It is not surprising, given the importance of village life in India, that Kamala Markandaya should have set her first novel in a primitive village, with peasants as her main characters. The admirable thing is that she crafted an international best-seller out of the story of a simple woman who never loses her faith in life or her love for her husband and children—despite her long, unceasing battle against nature, changing times, and dire poverty. The elemental plot is simple to follow and deeply moving.
The narrator is Rukmani, a literate widow, who tells in flashback the major events of her life. Given in marriage to Nathan, a tenant farmer she has never seen before, she is taken to a small thatched hut, set near a paddy field, which is to become her home. A garland of mango leaves in the doorway, symbol of happiness and good fortune, hangs dry in the breeze and presages the barren periods that will often plague her and her family. Nathan patiently allows her time to adjust to life with him, but Rukmani’s education always places her a cut above her fellow women—particularly Kali, Janaki, and Kunthi, the three gossips.
After the birth of a daughter, Irawaddy (named after one of the great rivers of Asia), Rukmani becomes anxious about her failure to have sons. She is treated by Kenny, a foreign doctor, who is forthright and critical of Indian superstitions, even as he is compassionate to poor people. In due course, she bears several sons—Arjun, Thumbi, Murugan, Raja, Selvam, and Kuti—and arranges the marriage of Irawaddy, who is barely out of puberty. Old Granny, a vegetable vendor, serves as a go-between, but the arrangement ends in failure when Irawaddy proves to be barren and is returned to her family by her husband.
Other problems abound. The tyrannically exploitative landowner sends Sivaji to collect his dues from Rukmani and her people. Sivaji is humane, but he cannot afford to ignore his master’s bidding. Besides this oppression and the savagery of nature, the villagers have to contend with a new tannery, a symbol of modernization. Rukmani, alone among her group, opposes the tannery for its disturbance of the pace and quality of village life. Her viewpoint is validated by the voracious expansion of the industry, which results in the loss of farmland and the appearance of a little colony of elite tannery officials, many of whom are‘Muslim and, hence, uncongenial to the Hindu villagers. Rukmani’s antagonism is sharpened when two of her sons desert the paddy fields to work in the tannery, and the “slow, calm beauty” of natural village life wilts in the blast from town. Rukmani finds herself rebellious, protesting, and restless.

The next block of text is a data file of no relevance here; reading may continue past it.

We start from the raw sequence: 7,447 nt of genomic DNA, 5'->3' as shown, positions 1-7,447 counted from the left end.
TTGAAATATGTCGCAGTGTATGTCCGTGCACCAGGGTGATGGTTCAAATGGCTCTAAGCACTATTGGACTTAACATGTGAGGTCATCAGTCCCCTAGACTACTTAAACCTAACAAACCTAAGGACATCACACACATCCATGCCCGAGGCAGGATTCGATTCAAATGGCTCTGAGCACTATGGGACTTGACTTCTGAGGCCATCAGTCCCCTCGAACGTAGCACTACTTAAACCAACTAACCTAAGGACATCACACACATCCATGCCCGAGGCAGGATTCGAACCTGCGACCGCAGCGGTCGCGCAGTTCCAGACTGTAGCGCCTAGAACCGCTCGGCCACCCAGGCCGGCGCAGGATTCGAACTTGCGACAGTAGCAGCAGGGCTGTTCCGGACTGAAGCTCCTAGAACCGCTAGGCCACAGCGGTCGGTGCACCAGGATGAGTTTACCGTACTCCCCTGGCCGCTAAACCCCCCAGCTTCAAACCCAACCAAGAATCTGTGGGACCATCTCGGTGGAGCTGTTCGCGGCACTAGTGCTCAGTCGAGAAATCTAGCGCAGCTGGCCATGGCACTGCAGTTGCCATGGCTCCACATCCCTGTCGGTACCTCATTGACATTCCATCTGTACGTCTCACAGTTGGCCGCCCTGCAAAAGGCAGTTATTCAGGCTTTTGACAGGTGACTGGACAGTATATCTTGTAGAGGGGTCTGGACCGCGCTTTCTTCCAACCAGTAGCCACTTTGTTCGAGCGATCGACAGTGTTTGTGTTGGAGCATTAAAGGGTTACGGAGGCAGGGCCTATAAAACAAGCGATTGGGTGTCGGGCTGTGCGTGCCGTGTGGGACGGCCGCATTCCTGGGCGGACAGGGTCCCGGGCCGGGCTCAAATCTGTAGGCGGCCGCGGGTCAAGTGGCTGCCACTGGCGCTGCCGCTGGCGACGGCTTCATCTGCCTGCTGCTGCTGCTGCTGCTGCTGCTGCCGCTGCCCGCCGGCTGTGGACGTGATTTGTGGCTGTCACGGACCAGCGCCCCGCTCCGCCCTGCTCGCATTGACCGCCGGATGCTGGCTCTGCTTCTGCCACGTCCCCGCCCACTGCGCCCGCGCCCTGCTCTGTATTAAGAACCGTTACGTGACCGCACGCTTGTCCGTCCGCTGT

Nature follows its relentlessly whimsical course, blighting the land with drought. Rukmani sells her best clothes to Biswas, the oily merchant, who casts aspersions on her friendship with Kenny. To compound her misery, Nathan is blackmailed by Kunthi and is forced to confess that he fathered two of her sons illegitimately years ago. Then Raja is killed by tannery watchmen in ambiguous circumstances, but the tannery evades legal censure. Life becomes a sequence of disasters and tribulations for Rukmani. Irawaddy, disgraced by her failed marriage, sells sexual favors and is brutally attacked. Rukmani’s youngest son dies of hunger; ironically, his death is followed by a period of bountiful harvest.
The novel has two disproportionate sections—the first being approximately seventy percent of the whole. By the end of the first part, the lives of Rukmani’s family have been altered irreversibly. Irawaddy falls pregnant out of wedlock and gives birth to an albino; Selvam leaves the village to train at a hospital; Murugan marries a girl from the town where he works as a servant; and Nathan and Rukmani are evicted when the tannery officials decide on expansion.
The second part of the novel opens with Rukmani and Nathan’s journey to the town where Murugan lives. Once again, the emphasis is on...
(The entire section is 2,098 words.)